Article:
British Museum shows 5,000-year-old pottery
LONDON — Two rare prehistoric pots excavated in Niigata Prefecture have gone on display at the British Museum in London as part of an exhibition on the Jomon Period.
The vessels, which date back about 5,000 years and were unearthed at the Iwanohara dig in Nagaoka, Niigata Prefecture, are being exhibited overseas for the first time with the assistance of the Niigata Municipal Science Museum.
Officials from Nagaoka said it is very rare for such pots to be loaned overseas.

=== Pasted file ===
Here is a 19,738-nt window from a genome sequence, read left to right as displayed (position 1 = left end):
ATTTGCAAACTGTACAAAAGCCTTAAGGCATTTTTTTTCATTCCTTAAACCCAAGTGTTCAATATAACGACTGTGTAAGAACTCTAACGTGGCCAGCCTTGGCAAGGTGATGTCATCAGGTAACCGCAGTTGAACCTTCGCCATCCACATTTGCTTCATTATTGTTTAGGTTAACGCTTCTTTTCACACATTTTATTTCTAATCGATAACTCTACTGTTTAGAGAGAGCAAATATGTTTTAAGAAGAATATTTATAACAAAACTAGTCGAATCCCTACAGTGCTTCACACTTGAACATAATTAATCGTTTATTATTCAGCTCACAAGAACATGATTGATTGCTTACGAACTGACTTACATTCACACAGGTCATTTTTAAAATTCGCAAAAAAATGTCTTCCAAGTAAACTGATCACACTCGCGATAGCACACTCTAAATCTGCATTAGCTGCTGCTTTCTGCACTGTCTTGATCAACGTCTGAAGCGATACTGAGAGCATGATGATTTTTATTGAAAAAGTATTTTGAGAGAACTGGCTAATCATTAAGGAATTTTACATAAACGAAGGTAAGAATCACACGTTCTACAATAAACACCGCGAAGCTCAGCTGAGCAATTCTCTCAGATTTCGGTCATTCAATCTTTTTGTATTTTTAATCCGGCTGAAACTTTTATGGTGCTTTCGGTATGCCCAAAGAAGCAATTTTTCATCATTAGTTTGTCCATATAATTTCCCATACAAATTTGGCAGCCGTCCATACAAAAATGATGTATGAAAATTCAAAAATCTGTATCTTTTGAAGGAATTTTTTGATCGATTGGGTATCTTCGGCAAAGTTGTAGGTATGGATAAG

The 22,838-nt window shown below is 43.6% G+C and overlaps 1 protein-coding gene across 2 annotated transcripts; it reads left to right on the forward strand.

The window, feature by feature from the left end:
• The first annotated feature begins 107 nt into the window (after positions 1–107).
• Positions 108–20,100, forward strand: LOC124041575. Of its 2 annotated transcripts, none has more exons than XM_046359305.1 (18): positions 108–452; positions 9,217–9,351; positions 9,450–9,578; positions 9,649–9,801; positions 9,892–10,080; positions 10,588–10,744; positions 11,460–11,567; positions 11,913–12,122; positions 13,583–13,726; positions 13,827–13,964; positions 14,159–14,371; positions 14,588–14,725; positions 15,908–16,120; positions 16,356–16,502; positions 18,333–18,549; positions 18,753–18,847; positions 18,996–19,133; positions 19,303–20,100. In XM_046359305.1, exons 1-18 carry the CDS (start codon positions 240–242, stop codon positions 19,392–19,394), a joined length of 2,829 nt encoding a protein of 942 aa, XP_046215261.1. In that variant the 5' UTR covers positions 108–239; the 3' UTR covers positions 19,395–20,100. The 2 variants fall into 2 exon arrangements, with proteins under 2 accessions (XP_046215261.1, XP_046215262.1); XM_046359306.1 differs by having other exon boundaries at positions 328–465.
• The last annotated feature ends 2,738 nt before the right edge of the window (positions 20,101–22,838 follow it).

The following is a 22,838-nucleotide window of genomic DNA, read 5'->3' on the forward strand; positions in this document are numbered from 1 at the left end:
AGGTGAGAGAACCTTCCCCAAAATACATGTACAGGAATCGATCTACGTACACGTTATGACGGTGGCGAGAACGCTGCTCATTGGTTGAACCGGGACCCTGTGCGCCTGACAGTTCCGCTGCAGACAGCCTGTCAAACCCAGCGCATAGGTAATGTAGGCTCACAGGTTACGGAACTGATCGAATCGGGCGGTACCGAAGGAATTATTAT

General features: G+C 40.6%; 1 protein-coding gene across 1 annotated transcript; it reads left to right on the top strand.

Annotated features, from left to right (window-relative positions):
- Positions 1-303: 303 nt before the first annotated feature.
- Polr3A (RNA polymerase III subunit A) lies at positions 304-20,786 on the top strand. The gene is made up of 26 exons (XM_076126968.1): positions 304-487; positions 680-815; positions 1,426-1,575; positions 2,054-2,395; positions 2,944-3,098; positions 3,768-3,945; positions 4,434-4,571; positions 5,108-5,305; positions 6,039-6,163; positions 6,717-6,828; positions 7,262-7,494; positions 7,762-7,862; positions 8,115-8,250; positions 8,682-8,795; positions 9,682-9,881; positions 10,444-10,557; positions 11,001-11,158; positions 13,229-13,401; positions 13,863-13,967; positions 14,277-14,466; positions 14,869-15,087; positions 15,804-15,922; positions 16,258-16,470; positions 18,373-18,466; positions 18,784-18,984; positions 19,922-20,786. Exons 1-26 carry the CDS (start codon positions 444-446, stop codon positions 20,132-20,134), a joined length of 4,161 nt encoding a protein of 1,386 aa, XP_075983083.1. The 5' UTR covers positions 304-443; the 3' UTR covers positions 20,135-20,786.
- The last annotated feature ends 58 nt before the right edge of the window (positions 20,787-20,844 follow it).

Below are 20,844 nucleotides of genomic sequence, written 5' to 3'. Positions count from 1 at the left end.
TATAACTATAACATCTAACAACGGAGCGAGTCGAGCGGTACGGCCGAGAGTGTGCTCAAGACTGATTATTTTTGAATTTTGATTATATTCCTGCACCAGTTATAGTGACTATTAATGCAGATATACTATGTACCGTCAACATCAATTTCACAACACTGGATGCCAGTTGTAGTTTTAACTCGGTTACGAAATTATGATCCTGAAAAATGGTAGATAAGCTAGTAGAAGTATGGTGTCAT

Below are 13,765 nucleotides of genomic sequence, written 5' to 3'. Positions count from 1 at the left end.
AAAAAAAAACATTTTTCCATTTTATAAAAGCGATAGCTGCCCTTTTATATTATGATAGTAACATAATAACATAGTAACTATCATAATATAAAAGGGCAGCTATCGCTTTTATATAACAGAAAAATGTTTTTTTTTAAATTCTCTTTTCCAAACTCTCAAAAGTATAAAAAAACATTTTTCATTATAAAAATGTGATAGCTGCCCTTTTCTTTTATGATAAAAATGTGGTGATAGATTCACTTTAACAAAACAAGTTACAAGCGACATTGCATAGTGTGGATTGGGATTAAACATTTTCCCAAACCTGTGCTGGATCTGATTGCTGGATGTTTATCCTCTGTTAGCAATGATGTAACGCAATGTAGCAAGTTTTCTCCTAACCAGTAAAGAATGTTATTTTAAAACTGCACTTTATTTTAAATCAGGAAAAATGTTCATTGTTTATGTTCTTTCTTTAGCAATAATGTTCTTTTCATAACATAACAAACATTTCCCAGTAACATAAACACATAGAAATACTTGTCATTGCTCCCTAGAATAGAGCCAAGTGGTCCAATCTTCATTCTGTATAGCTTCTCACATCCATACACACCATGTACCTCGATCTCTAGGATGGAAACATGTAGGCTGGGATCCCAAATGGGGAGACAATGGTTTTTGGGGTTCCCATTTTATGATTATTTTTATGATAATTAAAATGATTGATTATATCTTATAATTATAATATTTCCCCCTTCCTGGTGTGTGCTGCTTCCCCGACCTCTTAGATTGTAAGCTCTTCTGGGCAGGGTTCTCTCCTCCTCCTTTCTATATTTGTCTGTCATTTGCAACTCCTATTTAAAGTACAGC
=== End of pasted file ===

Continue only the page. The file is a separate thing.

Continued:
Used to cook and store food, the vessels are marked with cord imprints and some of the elaborate decorations may represent animals, according to experts.
“The citizens of Nagaoka are very proud of this exhibition and the fact that people from all over the world can learn more about a culture that existed 5,000 years ago,” Nagaoka Mayor Tamio Mori said.
The exhibition’s curator, Nicole Rousmaniere, said: “I’m thrilled to have the pots here, it’s the highlight of my year. They are incredible pieces.”
The British Museum already has around 15 pots from the Jomon Period (about 10,000 to 300 B.C.), but they are far simpler in design and considerably less valuable. The display, which runs through Jan. 20, takes visitors on a trip through the Jomon Period and demonstrates its significance.